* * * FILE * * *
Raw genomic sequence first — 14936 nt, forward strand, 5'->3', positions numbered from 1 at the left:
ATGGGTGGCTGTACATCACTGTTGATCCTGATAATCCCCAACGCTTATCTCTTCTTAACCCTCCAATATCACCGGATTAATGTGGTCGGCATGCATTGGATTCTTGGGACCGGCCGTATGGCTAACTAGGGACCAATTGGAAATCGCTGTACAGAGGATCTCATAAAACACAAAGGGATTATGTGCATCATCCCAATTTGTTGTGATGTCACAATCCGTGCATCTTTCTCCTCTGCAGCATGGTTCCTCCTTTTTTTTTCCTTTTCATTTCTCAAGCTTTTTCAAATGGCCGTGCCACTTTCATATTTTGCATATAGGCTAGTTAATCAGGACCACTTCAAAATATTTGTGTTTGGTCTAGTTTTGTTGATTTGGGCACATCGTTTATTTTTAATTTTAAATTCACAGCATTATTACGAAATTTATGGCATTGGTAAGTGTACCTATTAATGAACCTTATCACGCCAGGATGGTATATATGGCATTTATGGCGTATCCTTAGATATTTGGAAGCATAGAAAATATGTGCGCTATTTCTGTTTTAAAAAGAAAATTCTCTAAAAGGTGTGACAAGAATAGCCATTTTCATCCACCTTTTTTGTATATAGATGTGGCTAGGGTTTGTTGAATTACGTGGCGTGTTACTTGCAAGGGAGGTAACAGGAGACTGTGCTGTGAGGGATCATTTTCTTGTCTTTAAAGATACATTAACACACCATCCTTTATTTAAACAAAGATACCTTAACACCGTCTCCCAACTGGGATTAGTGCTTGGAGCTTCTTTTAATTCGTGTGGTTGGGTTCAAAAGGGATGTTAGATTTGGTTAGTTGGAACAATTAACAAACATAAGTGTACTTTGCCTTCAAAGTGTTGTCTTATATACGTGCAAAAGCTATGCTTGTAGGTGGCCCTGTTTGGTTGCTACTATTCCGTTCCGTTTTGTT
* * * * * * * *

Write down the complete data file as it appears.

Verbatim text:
Raw genomic sequence first — 14936 nt, forward strand, 5'->3', positions numbered from 1 at the left:
ATGGGTGGCTGTACATCACTGTTGATCCTGATAATCCCCAACGCTTATCTCTTCTTAACCCTCCAATATCACCGGATTAATGTGGTCGGCATGCATTGGATTCTTGGGACCGGCCGTATGGCTAACTAGGGACCAATTGGAAATCGCTGTACAGAGGATCTCATAAAACACAAAGGGATTATGTGCATCATCCCAATTTGTTGTGATGTCACAATCCGTGCATCTTTCTCCTCTGCAGCATGGTTCCTCCTTTTTTTTTCCTTTTCATTTCTCAAGCTTTTTCAAATGGCCGTGCCACTTTCATATTTTGCATATAGGCTAGTTAATCAGGACCACTTCAAAATATTTGTGTTTGGTCTAGTTTTGTTGATTTGGGCACATCGTTTATTTTTAATTTTAAATTCACAGCATTATTACGAAATTTATGGCATTGGTAAGTGTACCTATTAATGAACCTTATCACGCCAGGATGGTATATATGGCATTTATGGCGTATCCTTAGATATTTGGAAGCATAGAAAATATGTGCGCTATTTCTGTTTTAAAAAGAAAATTCTCTAAAAGGTGTGACAAGAATAGCCATTTTCATCCACCTTTTTTGTATATAGATGTGGCTAGGGTTTGTTGAATTACGTGGCGTGTTACTTGCAAGGGAGGTAACAGGAGACTGTGCTGTGAGGGATCATTTTCTTGTCTTTAAAGATACATTAACACACCATCCTTTATTTAAACAAAGATACCTTAACACCGTCTCCCAACTGGGATTAGTGCTTGGAGCTTCTTTTAATTCGTGTGGTTGGGTTCAAAAGGGATGTTAGATTTGGTTAGTTGGAACAATTAACAAACATAAGTGTACTTTGCCTTCAAAGTGTTGTCTTATATACGTGCAAAAGCTATGCTTGTAGGTGGCCCTGTTTGGTTGCTACTATTCCGTTCCGTTTTGTT